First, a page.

When Is The Best Time of The Day To Work Out?


Published: October 27, 2015


When planning your workouts, there are lots of options to consider. Will you exercise at home or at the gym? Will you do cardio or lift weights? Will you exercise alone or with a personal trainer? Will you wear shorts or yoga pants?!

Another thing to consider is the time at which you exercise. The time of day has an effect on many aspects of your body including blood glucose levels, core temperature, joint mobility, muscle flexibility, general energy levels and strength. But are there added benefits to exercising at a specific time of day? We take a closer look at a few different timing options for answers.

Early morning

Exercising early in the morning works well for some people but not so well for others. Some of us are “early birds” by nature while the rest of us would happily stay in bed until the sun is hitting its zenith! Exercising soon after waking offers several advantages and disadvantages …


  • Exercising before work or school means that your workout is done for the day and you can relax knowing the rest of your day easy in comparison
  • Working out on an empty stomach may increase fat burning as your body is more likely to use fat for fuel when your stomach is empty and your blood glucose levels are low
  • Gyms are often less busy early in the morning so you should be able to complete your workout uninterrupted
  • If you skip your early morning workout, you still have the rest of the day to make it up


  • Exercising so soon after waking can mean your body is not really ready for intense exercise. Your joints may feel stiff and you may feel less energetic than usual. This can sometimes be remedied by a strong pre-workout cup of coffee…!
  • Consuming essential post-workout nutrients can be difficult if you are going straight from your workout to your job or classes. Missing this essential refuelling opportunity could hamper recovery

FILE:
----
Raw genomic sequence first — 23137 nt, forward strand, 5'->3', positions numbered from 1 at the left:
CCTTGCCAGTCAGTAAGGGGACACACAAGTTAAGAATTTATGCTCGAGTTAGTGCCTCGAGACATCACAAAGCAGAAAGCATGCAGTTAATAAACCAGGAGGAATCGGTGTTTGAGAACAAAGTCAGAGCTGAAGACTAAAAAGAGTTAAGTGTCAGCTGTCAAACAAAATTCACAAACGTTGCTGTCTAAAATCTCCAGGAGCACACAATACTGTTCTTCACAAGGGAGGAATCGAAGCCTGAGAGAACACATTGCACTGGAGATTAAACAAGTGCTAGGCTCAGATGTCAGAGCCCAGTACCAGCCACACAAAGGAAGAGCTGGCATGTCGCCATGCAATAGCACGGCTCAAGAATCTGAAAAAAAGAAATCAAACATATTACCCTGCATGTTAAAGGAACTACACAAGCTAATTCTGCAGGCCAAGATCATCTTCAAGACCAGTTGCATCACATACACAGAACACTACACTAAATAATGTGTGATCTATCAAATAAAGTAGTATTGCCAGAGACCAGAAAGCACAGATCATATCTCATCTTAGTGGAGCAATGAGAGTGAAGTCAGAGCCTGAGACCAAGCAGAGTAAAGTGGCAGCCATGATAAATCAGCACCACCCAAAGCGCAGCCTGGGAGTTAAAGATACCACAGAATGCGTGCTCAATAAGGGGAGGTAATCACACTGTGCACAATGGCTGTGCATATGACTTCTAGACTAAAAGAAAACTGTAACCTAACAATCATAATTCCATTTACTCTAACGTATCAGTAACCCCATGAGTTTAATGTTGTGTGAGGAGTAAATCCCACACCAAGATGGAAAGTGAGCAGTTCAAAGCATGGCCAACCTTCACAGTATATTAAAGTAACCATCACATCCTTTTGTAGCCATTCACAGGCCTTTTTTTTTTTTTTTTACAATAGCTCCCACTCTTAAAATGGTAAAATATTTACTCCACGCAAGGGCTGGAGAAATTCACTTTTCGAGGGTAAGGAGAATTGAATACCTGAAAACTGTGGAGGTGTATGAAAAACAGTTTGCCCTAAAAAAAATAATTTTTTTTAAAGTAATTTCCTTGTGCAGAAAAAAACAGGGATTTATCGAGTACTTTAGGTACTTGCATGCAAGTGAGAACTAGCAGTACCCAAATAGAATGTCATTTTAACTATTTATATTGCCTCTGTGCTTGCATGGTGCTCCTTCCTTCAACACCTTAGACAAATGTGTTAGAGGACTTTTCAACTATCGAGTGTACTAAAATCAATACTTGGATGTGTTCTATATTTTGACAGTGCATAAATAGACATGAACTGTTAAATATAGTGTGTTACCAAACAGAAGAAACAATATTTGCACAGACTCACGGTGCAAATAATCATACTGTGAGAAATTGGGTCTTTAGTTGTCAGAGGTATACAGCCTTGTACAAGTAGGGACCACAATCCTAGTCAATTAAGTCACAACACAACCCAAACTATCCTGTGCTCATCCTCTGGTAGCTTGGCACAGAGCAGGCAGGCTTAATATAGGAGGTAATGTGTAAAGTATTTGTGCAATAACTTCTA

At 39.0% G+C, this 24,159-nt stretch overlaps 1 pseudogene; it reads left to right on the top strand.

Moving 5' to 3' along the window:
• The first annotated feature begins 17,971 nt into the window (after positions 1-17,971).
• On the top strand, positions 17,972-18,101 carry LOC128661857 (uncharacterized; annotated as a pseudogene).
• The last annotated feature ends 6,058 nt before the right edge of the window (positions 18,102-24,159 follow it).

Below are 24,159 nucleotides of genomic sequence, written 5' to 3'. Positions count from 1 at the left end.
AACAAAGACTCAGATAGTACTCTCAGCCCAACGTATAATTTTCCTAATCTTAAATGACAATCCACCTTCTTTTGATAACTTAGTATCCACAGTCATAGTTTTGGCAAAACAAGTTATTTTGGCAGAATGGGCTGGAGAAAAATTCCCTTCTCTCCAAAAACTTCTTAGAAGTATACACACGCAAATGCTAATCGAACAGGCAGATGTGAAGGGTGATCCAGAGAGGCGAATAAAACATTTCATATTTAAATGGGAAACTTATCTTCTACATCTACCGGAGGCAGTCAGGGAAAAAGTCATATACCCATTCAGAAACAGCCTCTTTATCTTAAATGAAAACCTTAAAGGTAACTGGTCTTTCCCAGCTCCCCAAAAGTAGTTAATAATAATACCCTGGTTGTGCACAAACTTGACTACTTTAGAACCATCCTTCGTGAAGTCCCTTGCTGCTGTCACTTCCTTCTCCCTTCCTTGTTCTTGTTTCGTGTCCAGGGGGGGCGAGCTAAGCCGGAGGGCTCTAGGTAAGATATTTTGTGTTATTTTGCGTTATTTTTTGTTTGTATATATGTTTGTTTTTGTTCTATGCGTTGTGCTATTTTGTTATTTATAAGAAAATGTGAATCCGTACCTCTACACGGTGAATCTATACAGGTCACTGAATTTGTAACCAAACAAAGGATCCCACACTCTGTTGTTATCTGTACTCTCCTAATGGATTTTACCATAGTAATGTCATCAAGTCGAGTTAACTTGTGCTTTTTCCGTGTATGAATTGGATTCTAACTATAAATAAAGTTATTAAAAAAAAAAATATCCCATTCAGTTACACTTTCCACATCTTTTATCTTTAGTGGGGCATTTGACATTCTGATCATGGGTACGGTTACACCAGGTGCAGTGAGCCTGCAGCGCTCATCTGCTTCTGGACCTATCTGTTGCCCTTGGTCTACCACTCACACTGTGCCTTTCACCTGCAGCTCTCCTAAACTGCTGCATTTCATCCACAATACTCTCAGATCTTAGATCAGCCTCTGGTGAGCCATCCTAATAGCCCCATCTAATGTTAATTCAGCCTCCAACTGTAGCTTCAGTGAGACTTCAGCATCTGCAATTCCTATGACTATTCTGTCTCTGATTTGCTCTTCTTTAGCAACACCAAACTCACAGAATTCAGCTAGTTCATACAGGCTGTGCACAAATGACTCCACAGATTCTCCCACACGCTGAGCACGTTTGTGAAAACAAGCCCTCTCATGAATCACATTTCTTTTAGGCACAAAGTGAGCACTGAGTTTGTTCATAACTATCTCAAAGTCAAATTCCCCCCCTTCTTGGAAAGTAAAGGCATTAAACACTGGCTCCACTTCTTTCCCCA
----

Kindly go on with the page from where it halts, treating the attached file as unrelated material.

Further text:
• Early morning exercise can end up being rushed if you have to make it to work or school on time. This may lead to missing essential parts of your workout e.g. cool down stretches
  • Getting up early, especially when it’s cold and dark, can be very unappealing and may also mean you are not getting enough sleep


For many of us, lunchtime can be unproductive as we end up simply waiting to get back to work or for our next class. For that reason, lunchtime workouts can be a good use of time that can otherwise end up being wasted…


  • By lunchtime, you should have eaten at least one meal and a snack so you ought to be well fuelled for your workout
  • As the middle of the day approaches, your core temperature should be slightly higher, your muscles looser and your joints more ready for exercise
  • If you skip your lunchtime workout, you still have a couple more opportunities to catch up your missed exercise session


  • Unless your boss is especially generous and allows you a longer-than-average lunchbreak, lunchtime workouts can be a little rushed as not only do you have to exercise, you also need to shower and then eat your post-exercise meal. This can be tough to fit into sixty minutes